Moving around (using the preset WASD keys to move and the mouse to tilt and turn the field of vision) is painless and intuitive, and an improvement over the sometimes clunky and cluttered interfaces of past games. Tex can examine objects in the environment, usually causing him to quip or crack wise with his trademark dry humor. Especially in the early stages of the game there are several flashback scenes, culled from the series’ previous releases – little video segments to remind players about a particular bygone plot point or character, or even just a humorous moment. After all, 16 years is a long time to remember every single detail. More fun than practical, these segments relate, for example, how Tex once got a hole shot in his hat, or explain his penchant for getting cracked in the skull with blunt objects. These touches nicely reinforce that Tesla Effect does not exist within a vacuum, though the story it tells fully stands on its own.
While time has left its mark on some of the returning cast (though surprisingly little on Jones himself as Tex), the 3D graphics show a marked improvement. I no longer had to concern myself with rotoscoped furniture, characters, even decorative household plants that eerily turned as I did, always facing me no matter what angle I was looking at them from. Smoother and more detailed than before, the graphics are far from photorealistic, however, marking the one aspect of production that doesn’t quite seem at peak performance. Still, objects can now be made out from afar, and no longer look like vague puddles of color in the distance. Explorable areas, especially Chandler Avenue, have grown in size and scope as well – there are more buildings to investigate than previously. Apart from Tex’s old stomping grounds, other environments include a luxurious glass-walled beach house, a creepy abandoned mansion in a swamp, and a quiet monastery atop a snowy mountain.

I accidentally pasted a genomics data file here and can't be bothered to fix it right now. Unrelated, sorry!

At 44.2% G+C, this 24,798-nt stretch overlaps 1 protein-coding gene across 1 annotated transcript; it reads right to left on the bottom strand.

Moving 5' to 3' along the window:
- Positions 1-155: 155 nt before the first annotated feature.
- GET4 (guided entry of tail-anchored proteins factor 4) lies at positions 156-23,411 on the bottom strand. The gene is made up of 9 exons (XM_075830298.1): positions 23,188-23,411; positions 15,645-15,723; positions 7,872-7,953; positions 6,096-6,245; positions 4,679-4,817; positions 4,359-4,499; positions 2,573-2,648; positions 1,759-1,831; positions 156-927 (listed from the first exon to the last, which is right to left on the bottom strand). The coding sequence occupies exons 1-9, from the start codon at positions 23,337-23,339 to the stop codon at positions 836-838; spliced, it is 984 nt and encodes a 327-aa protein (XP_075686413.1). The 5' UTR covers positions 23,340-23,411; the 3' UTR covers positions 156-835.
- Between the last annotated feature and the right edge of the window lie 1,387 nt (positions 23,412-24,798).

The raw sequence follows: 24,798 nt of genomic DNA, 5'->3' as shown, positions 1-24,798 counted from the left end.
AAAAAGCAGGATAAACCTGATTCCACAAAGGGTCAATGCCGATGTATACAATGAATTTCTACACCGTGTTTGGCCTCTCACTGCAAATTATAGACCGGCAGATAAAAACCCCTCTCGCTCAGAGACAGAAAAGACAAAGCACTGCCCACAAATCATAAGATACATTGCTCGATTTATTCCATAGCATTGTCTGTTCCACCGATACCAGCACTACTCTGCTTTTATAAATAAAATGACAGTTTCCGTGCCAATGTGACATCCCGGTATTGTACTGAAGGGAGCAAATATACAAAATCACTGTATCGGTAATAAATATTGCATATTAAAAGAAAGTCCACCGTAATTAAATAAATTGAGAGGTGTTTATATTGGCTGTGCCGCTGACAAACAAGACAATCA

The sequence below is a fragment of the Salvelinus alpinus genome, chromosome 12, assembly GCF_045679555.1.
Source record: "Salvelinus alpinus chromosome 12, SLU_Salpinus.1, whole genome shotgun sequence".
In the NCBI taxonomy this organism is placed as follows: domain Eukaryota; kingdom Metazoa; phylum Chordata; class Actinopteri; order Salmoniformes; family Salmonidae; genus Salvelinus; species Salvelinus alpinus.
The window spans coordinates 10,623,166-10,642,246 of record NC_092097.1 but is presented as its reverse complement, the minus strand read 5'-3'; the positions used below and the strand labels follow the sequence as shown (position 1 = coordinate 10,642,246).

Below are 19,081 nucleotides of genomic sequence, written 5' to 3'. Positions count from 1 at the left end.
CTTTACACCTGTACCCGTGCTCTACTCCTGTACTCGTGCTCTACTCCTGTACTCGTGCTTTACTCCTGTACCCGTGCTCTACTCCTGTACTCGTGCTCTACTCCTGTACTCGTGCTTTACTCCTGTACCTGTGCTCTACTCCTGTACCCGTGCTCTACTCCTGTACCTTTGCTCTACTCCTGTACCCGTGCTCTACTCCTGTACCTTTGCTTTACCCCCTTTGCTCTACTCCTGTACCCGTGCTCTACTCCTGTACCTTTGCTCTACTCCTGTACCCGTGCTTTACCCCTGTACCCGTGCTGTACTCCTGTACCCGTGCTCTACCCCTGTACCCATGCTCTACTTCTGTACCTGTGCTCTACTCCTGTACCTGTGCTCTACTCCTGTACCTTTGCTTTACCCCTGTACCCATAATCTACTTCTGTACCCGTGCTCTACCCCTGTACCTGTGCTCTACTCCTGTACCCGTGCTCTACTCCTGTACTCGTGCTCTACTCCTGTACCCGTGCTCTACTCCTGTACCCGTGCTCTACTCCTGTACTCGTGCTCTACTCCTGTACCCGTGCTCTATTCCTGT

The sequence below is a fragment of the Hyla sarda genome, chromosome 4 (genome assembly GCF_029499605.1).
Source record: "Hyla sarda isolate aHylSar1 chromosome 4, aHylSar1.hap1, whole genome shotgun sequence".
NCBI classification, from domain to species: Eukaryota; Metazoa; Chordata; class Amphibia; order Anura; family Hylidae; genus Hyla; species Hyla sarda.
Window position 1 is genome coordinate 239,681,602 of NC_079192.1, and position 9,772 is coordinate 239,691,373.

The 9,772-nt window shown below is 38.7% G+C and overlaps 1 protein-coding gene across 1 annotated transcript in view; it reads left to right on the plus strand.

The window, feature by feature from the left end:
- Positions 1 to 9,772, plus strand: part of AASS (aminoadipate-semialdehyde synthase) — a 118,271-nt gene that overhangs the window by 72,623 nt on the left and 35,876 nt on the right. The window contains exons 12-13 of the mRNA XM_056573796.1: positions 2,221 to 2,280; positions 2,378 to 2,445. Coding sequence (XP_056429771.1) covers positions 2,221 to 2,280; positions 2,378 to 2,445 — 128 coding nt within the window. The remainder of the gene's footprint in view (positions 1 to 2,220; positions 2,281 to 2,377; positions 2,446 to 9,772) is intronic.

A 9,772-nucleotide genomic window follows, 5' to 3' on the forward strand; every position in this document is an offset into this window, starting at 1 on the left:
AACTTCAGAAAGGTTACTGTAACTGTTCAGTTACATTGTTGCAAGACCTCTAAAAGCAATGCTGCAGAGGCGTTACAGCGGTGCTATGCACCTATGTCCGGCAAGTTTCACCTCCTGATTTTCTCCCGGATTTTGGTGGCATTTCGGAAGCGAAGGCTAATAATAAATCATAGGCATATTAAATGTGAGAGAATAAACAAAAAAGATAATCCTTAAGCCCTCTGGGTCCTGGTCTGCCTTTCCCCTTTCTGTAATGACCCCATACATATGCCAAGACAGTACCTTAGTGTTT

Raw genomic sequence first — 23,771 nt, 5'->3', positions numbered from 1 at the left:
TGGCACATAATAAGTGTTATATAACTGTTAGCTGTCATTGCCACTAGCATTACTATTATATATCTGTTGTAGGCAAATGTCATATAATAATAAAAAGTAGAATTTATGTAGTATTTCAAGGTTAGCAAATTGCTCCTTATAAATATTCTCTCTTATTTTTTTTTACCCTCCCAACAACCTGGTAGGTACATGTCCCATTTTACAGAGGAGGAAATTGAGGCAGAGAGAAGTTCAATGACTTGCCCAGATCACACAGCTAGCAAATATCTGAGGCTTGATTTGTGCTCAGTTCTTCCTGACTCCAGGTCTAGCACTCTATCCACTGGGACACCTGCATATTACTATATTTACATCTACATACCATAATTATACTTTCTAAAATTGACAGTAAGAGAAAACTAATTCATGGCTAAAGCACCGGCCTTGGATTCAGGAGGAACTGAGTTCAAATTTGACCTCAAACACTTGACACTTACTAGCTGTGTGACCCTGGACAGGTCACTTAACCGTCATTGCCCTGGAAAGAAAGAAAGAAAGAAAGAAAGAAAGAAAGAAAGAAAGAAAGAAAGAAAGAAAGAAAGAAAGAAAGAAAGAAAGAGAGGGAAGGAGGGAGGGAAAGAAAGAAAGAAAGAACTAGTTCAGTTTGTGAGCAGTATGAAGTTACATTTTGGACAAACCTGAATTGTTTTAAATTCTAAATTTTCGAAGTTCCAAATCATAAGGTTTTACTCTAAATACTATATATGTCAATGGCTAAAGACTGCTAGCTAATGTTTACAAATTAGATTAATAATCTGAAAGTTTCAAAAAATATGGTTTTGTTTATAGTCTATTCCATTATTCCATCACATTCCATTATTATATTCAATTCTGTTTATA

Cinematic sequences were once again shot on green screen with backgrounds digitally inserted. The actors themselves do not appear in the exploration segments of the game; if Tex enters an establishment or triggers a cinematic featuring an actual actor, the game switches to the full-motion video segments. The digital set extensions look great, and it’s often hard to tell where the real props end and the digital realm begins. The camera isn’t afraid of plenty of close-up shots, either, and while this gives the more believable actors the chance to really convey unspoken emotion through facial gestures (Steve Valentine’s Johanssen in particular is a joy to watch), it also exposes the grotesque make-up effects used to transform ordinary humans into post-fallout mutants. Plenty of care clearly went into seemingly inconsequential things, like including a spinning ceiling fan as part of the scenery, or faithfully adjusting the backgrounds to match the camera’s field of view.Continued on the next page...